The current study contributes to the emerging literature that documents neuroprotective effects for NF-κB, COX2 and NOS2, inflammatory proteins that have traditionally been viewed as only deleterious in the brain. This newly described neuroprotective effect of sunitinib suggests an intersection between angiogenic and neurodegenerative processes in the brain. By dissecting the specific cellular responses to sunitinib, and other receptor tyrosine kinase inhibitors, strategies could be developed that enhance the beneficial effects and minimize the deleterious effects of inflammatory proteins in the brain in a variety of pathological conditions.

Abbreviations

AD: 

Alzheimer’s disease

BDNF: 

brain-derived neurotrophic factor

CNS: 

central nervous system

HBSS: 

Hanks’ balanced salt solution

LDH: 

lactate dehydrogenase

PBS: 

phosphate-buffered saline

SEM: 

standard error of the mean

VEGF: 

vascular endothelial growth factor.

Declarations

Acknowledgements

This work was supported in part by grants from the National Institutes of Health (AG020569 and AG028367). Dr Grammas is the recipient of the Shirley and Mildred Garrison Chair in Aging. We would like to thank Pfizer for providing sunitinib for this study.

Authors’ Affiliations

(1)
Garrison Institute on Aging, Texas Tech University Health Sciences Center
(2)
Department of Neurology, Texas Tech University Health Sciences Center

References

  1. Kobayashi H, Lin PC: Angiogenesis links chronic inflammation with cancer. Methods Mol Biol 2009, 511:185–191.View ArticlePubMedGoogle Scholar
  2. Folkman J: Tumor angiogenesis: therapeutic implications. N Eng J Med 1971, 285:1182–1186.View ArticleGoogle Scholar
  3. Cherrington JM, Strawn LM, Shawver LK: New paradigms for the treatment of cancer: the role of anti-angiogenesis agents. Adv Cancer Res 2000, 79:1–38.View ArticlePubMedGoogle Scholar
  4. Faivre S, Djelloul S, Raymond E: New paradigms in anticancer therapy: targeting multiple signaling pathways with kinase inhibitors. Semin Oncol 2006, 33:407–420.View ArticlePubMedGoogle Scholar
  5. Rini BI: Sunitinib. Expert Opin Pharmacolther 2007, 8:2359–2369.View ArticleGoogle Scholar
  6. Faivre S, Demetri G, Sargent W, Raymond E: Molecular basis for sunitinib efficacy and future clinical development. Nat Rev Drug Discov 2007, 6:734–745.View ArticlePubMedGoogle Scholar
  7. Reardon SA, Turner S, Peters KB, Desjardins A, Gururangan S, Sampson JH, McLendon RE, Herndon JE 2nd, Jones LW, Kirkpartick JP, Friedman AH, Vredenburgh JJ, Bigner DD, Friedman HS: A review of VEGF/VEGFR-targeted therapeutics for recurrent glioblastoma. J Natl Compr Canc Network 2011, 9:414–427.Google Scholar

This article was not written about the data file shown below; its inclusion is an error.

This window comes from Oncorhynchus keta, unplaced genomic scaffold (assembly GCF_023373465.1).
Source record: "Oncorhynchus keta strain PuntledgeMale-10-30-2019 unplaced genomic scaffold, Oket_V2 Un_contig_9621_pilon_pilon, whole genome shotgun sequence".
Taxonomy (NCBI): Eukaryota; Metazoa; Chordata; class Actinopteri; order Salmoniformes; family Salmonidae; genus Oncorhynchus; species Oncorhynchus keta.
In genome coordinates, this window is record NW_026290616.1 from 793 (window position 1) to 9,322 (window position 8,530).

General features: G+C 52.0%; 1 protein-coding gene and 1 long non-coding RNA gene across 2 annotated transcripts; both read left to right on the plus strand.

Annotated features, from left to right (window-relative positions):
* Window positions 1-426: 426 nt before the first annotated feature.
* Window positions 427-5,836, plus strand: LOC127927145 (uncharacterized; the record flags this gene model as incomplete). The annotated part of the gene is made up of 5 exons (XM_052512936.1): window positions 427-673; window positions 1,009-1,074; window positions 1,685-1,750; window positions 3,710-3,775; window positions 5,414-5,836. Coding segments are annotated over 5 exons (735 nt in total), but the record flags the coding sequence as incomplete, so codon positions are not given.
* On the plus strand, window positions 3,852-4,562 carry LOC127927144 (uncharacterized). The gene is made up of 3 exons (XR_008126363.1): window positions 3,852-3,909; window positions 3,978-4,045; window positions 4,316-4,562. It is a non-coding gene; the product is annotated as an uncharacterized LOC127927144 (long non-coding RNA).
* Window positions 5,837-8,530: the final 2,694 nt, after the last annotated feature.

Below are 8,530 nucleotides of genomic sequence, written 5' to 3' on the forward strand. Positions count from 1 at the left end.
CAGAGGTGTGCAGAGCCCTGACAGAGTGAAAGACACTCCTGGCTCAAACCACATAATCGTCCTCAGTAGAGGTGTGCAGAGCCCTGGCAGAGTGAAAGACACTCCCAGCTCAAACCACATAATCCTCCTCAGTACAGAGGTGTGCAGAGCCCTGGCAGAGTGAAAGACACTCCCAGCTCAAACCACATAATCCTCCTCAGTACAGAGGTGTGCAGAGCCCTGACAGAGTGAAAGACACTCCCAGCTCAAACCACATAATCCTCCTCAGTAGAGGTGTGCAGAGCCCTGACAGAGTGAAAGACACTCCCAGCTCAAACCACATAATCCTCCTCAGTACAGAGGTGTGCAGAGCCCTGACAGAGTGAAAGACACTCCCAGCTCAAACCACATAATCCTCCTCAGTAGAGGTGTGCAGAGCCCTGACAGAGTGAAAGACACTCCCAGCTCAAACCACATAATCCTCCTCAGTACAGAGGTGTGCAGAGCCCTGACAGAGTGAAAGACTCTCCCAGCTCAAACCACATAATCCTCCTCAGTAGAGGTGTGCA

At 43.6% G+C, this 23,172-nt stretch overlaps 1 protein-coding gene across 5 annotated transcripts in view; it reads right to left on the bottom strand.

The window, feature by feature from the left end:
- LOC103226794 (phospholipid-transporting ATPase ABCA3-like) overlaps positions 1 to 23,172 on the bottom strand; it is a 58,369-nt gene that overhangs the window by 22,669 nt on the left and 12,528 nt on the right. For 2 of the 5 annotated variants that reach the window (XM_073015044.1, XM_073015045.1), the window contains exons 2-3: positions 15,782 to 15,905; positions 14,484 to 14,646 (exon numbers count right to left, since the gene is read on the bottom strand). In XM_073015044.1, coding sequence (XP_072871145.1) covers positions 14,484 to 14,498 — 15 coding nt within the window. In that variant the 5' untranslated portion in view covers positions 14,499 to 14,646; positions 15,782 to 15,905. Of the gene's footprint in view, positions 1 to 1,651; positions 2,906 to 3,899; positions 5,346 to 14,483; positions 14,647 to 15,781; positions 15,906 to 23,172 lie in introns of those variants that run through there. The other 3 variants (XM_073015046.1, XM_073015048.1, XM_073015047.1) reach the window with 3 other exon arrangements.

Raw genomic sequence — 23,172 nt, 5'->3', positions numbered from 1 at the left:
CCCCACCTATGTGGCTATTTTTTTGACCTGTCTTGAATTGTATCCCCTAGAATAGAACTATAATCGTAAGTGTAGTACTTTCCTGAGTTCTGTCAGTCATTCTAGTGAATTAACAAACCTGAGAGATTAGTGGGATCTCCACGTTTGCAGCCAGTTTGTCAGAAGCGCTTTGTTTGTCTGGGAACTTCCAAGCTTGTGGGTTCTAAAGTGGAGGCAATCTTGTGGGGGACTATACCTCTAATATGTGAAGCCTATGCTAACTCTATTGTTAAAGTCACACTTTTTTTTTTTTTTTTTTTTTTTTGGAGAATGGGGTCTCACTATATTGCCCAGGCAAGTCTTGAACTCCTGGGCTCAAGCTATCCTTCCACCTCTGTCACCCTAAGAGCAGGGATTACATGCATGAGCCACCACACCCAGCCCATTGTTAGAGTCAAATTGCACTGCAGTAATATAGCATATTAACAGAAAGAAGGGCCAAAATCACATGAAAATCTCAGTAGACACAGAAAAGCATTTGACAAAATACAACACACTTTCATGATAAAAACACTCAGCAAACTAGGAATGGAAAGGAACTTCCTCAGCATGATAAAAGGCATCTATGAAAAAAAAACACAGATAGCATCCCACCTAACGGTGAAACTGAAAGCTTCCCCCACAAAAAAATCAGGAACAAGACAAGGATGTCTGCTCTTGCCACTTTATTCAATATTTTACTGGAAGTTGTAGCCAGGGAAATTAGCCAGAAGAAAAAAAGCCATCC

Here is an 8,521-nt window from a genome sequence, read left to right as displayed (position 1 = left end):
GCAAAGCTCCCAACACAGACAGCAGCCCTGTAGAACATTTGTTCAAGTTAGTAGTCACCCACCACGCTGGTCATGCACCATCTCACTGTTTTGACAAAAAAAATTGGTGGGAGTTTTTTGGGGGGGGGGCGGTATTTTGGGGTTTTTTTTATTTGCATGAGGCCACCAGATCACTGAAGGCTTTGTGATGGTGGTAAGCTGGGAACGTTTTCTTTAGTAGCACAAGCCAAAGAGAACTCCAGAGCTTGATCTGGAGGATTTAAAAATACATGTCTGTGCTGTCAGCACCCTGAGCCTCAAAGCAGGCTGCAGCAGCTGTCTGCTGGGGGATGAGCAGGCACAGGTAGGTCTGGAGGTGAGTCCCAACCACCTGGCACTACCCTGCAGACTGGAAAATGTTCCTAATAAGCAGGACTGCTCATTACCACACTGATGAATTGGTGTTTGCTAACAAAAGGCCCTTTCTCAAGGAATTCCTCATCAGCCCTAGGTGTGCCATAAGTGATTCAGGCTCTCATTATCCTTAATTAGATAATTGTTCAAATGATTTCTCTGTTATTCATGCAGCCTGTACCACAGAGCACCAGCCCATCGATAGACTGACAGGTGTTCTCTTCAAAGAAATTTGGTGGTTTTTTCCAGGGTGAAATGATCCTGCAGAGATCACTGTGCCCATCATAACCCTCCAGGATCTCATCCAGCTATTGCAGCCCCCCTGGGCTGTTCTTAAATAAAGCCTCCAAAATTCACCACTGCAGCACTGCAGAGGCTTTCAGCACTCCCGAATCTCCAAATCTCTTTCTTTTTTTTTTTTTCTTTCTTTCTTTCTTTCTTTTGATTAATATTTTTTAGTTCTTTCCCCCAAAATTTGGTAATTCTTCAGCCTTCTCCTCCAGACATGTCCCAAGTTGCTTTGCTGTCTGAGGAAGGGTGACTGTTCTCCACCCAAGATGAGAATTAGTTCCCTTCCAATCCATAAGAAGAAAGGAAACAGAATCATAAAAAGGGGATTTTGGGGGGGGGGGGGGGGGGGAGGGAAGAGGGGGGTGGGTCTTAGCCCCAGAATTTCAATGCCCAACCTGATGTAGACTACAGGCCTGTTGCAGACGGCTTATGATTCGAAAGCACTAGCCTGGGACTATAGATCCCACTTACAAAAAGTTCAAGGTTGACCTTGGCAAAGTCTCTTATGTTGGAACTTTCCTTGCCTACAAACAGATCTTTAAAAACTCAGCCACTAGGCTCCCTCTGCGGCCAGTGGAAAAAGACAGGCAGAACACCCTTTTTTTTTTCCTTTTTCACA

8. Joshi AD, Loilome W, Siu IM, Tyler B, Gallia GL, Riggins GJ: Evaluation of tyrosine kinase inhibitor combinations for glioblastoma therapy. PLoS One 2012, 7:e44372.View ArticlePubMedPubMed CentralGoogle Scholar
  9. Dietz AB, Souan L, Knutson GJ, Bulur PA, Litzow MR, Vuk-Palovic S: Imatinib mesylate inhibits T-cell proliferation in vitro and delayed-type hypersensitivity in vivo . Blood 2004, 104:1094–1099.View ArticlePubMedGoogle Scholar
  10. Wolf AM, Wolf D, Rumpold H, Ludwiczek S, Enrich B, Gastl G, Weiss G, Tilg H: The kinase inhibitor imatinib mesylate inhibits TNF-α production in vitro and prevents TNF-dependent acute hepatic inflammation. Proc Natl Acad Sci USA 2005, 102:13622–13627.View ArticlePubMedPubMed CentralGoogle Scholar
  11. Paniagua RT, Sharpe O, Ho PP, Chan SM, Chang A, Higgins JP, Tomooka BH, Thomas FM, Song JJ, Goodman SB, Lee DM, Genovese MC, Utz PJ, Steinman L, Robinson WH: Selective tyrosine kinase inhibition by imatinib mesylate for the treatment of autoimmune arthritis. J Clin Invest 2006, 116:2633–2642.View ArticlePubMedPubMed CentralGoogle Scholar
  12. Louvet C, Szot GL, Lang J, Lee MR, Martinier N, Bollag G, Zhu S, Weiss A, Bluestone JA: Tyrosine kinase inhibitors reverse type 1 diabetes in nonobese diabetic mice. Proc Natl Acad Sci USA 2008, 105:18895–18900.View ArticlePubMedPubMed CentralGoogle Scholar
  13. Ozao-Choy J, Ma G, Kao J, Wang GX, Meseck M, Sung M, Schwartz M, Divino CM, Pan PY, Chen SH: The novel role of tyrosine kinase inhibitor in the reversal of immune suppression and modulation of tumor microenvironment for immune-based cancer therapies. Cancer Res 2009, 69:2514–2522.View ArticlePubMedPubMed CentralGoogle Scholar
  14. Adzemovic MZ, Zeitelhofer M, Eriksson U, Olsson T, Nilsson I: Imatinib ameliorates neuroinflammation in a rat model of multiple sclerosis by enhancing blood–brain barrier integrity and by modulating the peripheral immune response. PLoS One 2013, 8:e56586.View ArticlePubMedGoogle Scholar
  15. Tan JR, Chakravarthi S, Judson JP, Haleagrahara N, Segarra I: Potential protective effect of sunitinib after administration of diclofenac: biochemical and histopathological drug-drug interaction assessment in a mouse model. Naunyn Schmiedebergs Arch Pharmacol 2013, 386:619–633.View ArticlePubMedGoogle Scholar
  16. Son SM, Jung ES, Shin HJ, Byun J, Mook-Jung I: Aβ-induced formation of autophagosomes is mediated by RAGE-CaMKKβ-AMPK signaling. Neurobiol Aging 2012, 33:1006.e11–1006.e23.View ArticleGoogle Scholar
  17. Ikeda T, Ishii KA, Saito Y, Miura M, Otagiri A, Kawakami Y, Shimano H, Hara H, Takekoshi K: Inhibition of autophagy enhances sunitinib-induced cytotoxicity in rat pheochromocytoma PC12 cells. J Pharmacol Sci 2013, 121:67–73.View ArticlePubMedGoogle Scholar